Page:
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Off The Wall 1: Sam Rivers, Talking Heads, Diamanda Galás, & Lords of the Underground

This week, I am starting a new, periodic series for the Torn Light blog, ‘Off The Wall.’ For each entry in this series, I’ll talk about a handful of our specialty, rare, and hard-to-find records, ranging from personal favorites to records with fascinating backstories. For this first entry, I’ll be discussing loft jazz legend Sam Rivers’ Fuchsia Swing Song, a version of Talking Heads’ Speaking In Tongues with cover art by Robert Rauschenberg, Diamanda Galás’ harrowing You Must Be Certain of the Devil, and underrated NJ rap trio Lords of the Underground’s Keepers of the Funk.

Sam Rivers, Fuchsia Swing Song (1965)

Blue Note – 4184, 1965 US mono, VG+/VG, $330

Tenor saxophonist and multi-instrumentalist Sam Rivers is revered for his role in crafting the loft jazz scene of 1970s New York City, a free jazz scene of the Soho area held at Rivers’ Studio Rivbea (a combination of his name and his wife Bea’s). Loft jazz was a space for pushing jazz and free improvisation to its boundaries and beyond. River’s ensemble, the Rivbea Orchestra, took a stream-of-consciousness approach to improvisation, deterring from common jazz musical structures.

Before Rivers’ involvement in loft jazz in the 1970s, he led four sessions for Blue Note, the first of which was Fuchsia Swing Song in 1965. In the late 1950s, Rivers began collaborating with drummer Tony Williams (who was only thirteen-years-old at the time), forming a free improvisation ensemble. These experiences, combined with Rivers’ classical background from the Boston Conservatory of Music and Boston University, formed Rivers’ unique approach to free improvisation, making him a crucial figure in 1960s avant-garde jazz.

Rivers, along with Jaki Byard on piano, Ron Carter on bass, and Tony Williams on drums, made his debut in recorded sound on Fuchsia Swing Song, and it’s a strong entrance. Rivers plays saxophone with such finesse, his fingers gliding through technical passages with complete smoothness. His tone is equally smooth, but he isn’t afraid to add a little edge to his sound when necessary, leaning into low notes with a slight harshness. These pieces are oddly laid-back, despite containing such technical virtuosity from all the performers. A tight, thoroughly enjoyable record, with also one of the coolest fisheye lens photographs ever taken on its cover.

Favorite Tracks: “Cyclic Episode,” “Beatrice”

Talking Heads, Speaking In Tongues w/Robert Rauschenberg art (1983)

Sire – 92-3771-1, 1983 European limited edition, reddish translucent vinyl, VG+/VG+, $100

This selection is likely the most well-known record on this list, with tracks like “Burning Down the House” and “This Must Be the Place (Naive Melody)” becoming defining tracks in new wave history. Speaking In Tongues is one of my favorite Talking Heads records (although I must admit that their more fiery renditions of these tracks for Stop Making Sense are more appealing to me in the end). However, I want to focus on this specific version of Speaking In Tongues, which is encased in art by Robert Rauschenberg instead of the record’s standard sleeve.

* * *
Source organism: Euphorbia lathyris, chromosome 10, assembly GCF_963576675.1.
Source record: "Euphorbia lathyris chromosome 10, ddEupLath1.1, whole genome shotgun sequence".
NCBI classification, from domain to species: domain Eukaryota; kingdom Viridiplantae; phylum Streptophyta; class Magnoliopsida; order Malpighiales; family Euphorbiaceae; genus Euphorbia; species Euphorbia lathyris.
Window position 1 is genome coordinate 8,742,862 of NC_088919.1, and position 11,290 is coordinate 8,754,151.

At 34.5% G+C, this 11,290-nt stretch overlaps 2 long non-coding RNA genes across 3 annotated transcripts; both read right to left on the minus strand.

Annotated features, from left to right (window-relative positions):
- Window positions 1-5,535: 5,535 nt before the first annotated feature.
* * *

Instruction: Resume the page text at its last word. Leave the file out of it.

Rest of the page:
Robert Rauschenberg was a painter and sculptor, known in the mid-twentieth century for his Combines, artistic works that used commonplace objects as materials, resulting in art that wasn’t clearly sculpture or painting. Rauschenberg also had a history with musicians, collaborating and spending time with figures like John Cage, Earle Brown, and Morton Feldman. In the 1980s, Talking Heads frontman David Byrne came across Rauschenberg’s work at Leo Castelli’s gallery on West Broadway in New York City and approached him about creating an album design.

Robert Rauschenberg, Revolver II (1967) + Talking Heads, Speaking In Tongues poster (1983)

Rauschenberg took inspiration from his 1967 work Revolver for the Speaking In Tongues art. Revolver consisted of rotating Plexiglass discs controlled by the viewer to see the different layers of the artwork. For the album art, Rauschenberg created collages in cyan, yellow, and magenta that can be spun in a similar manner to Revolver. Byrne described how, “In this case, one could never see all the full-color images at the same time, as Bob had perversely scrambled the separations.” Unfortunately, production struggles caused these versions of Speaking In Tongues to only come in a limited edition of 50,000. It is a shame because I feel that there are parallels between Robert Rauschenberg’s and Talking Heads’ work, visual and performing artworks that blend elements from a variety of influences and blur the boundaries of previously understood genres.

Favorite Tracks: “Girlfriend Is Better,” “This Must Be the Place (Naive Melody)”